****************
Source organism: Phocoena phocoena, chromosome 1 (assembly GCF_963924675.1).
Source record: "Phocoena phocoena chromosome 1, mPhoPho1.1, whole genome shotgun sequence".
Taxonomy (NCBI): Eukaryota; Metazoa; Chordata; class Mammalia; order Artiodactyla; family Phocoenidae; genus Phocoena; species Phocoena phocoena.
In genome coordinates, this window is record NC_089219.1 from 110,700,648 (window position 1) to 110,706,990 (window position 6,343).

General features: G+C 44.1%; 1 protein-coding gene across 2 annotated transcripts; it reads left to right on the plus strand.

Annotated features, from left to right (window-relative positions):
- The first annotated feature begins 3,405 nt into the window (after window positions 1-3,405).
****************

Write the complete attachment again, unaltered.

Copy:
Source organism: Phocoena phocoena, chromosome 1 (assembly GCF_963924675.1).
Source record: "Phocoena phocoena chromosome 1, mPhoPho1.1, whole genome shotgun sequence".
Taxonomy (NCBI): Eukaryota; Metazoa; Chordata; class Mammalia; order Artiodactyla; family Phocoenidae; genus Phocoena; species Phocoena phocoena.
In genome coordinates, this window is record NC_089219.1 from 110,700,648 (window position 1) to 110,706,990 (window position 6,343).

General features: G+C 44.1%; 1 protein-coding gene across 2 annotated transcripts; it reads left to right on the plus strand.

Annotated features, from left to right (window-relative positions):
- The first annotated feature begins 3,405 nt into the window (after window positions 1-3,405).